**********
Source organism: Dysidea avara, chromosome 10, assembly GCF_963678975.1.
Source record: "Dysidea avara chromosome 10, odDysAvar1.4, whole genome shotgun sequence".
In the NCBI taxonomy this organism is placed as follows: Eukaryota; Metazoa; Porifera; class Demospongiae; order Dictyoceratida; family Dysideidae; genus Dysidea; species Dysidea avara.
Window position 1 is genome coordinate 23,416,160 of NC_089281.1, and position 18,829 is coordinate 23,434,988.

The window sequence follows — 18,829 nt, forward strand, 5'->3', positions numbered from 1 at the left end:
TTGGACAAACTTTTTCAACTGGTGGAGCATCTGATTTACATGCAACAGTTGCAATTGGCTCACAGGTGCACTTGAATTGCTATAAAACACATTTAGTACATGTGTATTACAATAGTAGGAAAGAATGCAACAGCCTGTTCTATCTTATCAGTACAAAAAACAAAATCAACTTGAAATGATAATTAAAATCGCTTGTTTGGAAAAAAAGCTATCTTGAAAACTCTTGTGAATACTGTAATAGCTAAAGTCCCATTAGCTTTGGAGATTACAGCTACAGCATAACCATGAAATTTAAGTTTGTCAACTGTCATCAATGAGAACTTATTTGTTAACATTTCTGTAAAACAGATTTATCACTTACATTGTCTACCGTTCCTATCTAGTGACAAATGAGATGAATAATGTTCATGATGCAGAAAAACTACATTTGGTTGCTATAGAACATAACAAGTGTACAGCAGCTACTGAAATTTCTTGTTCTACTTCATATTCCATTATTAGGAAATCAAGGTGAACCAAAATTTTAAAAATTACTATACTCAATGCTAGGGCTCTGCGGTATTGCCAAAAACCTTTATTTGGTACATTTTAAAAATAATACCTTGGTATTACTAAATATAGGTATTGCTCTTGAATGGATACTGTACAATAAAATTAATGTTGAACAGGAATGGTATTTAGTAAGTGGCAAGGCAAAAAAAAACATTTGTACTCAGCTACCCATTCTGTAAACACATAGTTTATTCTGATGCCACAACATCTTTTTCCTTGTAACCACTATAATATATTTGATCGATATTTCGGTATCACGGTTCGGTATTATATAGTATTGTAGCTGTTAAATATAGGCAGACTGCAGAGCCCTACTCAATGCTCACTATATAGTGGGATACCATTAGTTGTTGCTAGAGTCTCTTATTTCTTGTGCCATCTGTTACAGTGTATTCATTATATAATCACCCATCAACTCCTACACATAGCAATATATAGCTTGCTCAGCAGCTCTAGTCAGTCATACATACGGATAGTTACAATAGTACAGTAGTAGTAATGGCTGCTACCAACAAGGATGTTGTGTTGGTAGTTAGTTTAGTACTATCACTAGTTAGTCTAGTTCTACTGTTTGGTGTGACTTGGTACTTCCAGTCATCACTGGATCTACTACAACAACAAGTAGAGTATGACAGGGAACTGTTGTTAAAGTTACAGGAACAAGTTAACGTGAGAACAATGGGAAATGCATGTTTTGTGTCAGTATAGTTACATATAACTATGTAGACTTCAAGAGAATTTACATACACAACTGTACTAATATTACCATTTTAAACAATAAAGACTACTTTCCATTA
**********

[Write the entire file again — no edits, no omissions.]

Source organism: Dysidea avara, chromosome 10, assembly GCF_963678975.1.
Source record: "Dysidea avara chromosome 10, odDysAvar1.4, whole genome shotgun sequence".
In the NCBI taxonomy this organism is placed as follows: Eukaryota; Metazoa; Porifera; class Demospongiae; order Dictyoceratida; family Dysideidae; genus Dysidea; species Dysidea avara.
Window position 1 is genome coordinate 23,416,160 of NC_089281.1, and position 18,829 is coordinate 23,434,988.

The window sequence follows — 18,829 nt, forward strand, 5'->3', positions numbered from 1 at the left end:
TTGGACAAACTTTTTCAACTGGTGGAGCATCTGATTTACATGCAACAGTTGCAATTGGCTCACAGGTGCACTTGAATTGCTATAAAACACATTTAGTACATGTGTATTACAATAGTAGGAAAGAATGCAACAGCCTGTTCTATCTTATCAGTACAAAAAACAAAATCAACTTGAAATGATAATTAAAATCGCTTGTTTGGAAAAAAAGCTATCTTGAAAACTCTTGTGAATACTGTAATAGCTAAAGTCCCATTAGCTTTGGAGATTACAGCTACAGCATAACCATGAAATTTAAGTTTGTCAACTGTCATCAATGAGAACTTATTTGTTAACATTTCTGTAAAACAGATTTATCACTTACATTGTCTACCGTTCCTATCTAGTGACAAATGAGATGAATAATGTTCATGATGCAGAAAAACTACATTTGGTTGCTATAGAACATAACAAGTGTACAGCAGCTACTGAAATTTCTTGTTCTACTTCATATTCCATTATTAGGAAATCAAGGTGAACCAAAATTTTAAAAATTACTATACTCAATGCTAGGGCTCTGCGGTATTGCCAAAAACCTTTATTTGGTACATTTTAAAAATAATACCTTGGTATTACTAAATATAGGTATTGCTCTTGAATGGATACTGTACAATAAAATTAATGTTGAACAGGAATGGTATTTAGTAAGTGGCAAGGCAAAAAAAAACATTTGTACTCAGCTACCCATTCTGTAAACACATAGTTTATTCTGATGCCACAACATCTTTTTCCTTGTAACCACTATAATATATTTGATCGATATTTCGGTATCACGGTTCGGTATTATATAGTATTGTAGCTGTTAAATATAGGCAGACTGCAGAGCCCTACTCAATGCTCACTATATAGTGGGATACCATTAGTTGTTGCTAGAGTCTCTTATTTCTTGTGCCATCTGTTACAGTGTATTCATTATATAATCACCCATCAACTCCTACACATAGCAATATATAGCTTGCTCAGCAGCTCTAGTCAGTCATACATACGGATAGTTACAATAGTACAGTAGTAGTAATGGCTGCTACCAACAAGGATGTTGTGTTGGTAGTTAGTTTAGTACTATCACTAGTTAGTCTAGTTCTACTGTTTGGTGTGACTTGGTACTTCCAGTCATCACTGGATCTACTACAACAACAAGTAGAGTATGACAGGGAACTGTTGTTAAAGTTACAGGAACAAGTTAACGTGAGAACAATGGGAAATGCATGTTTTGTGTCAGTATAGTTACATATAACTATGTAGACTTCAAGAGAATTTACATACACAACTGTACTAATATTACCATTTTAAACAATAAAGACTACTTTCCATTA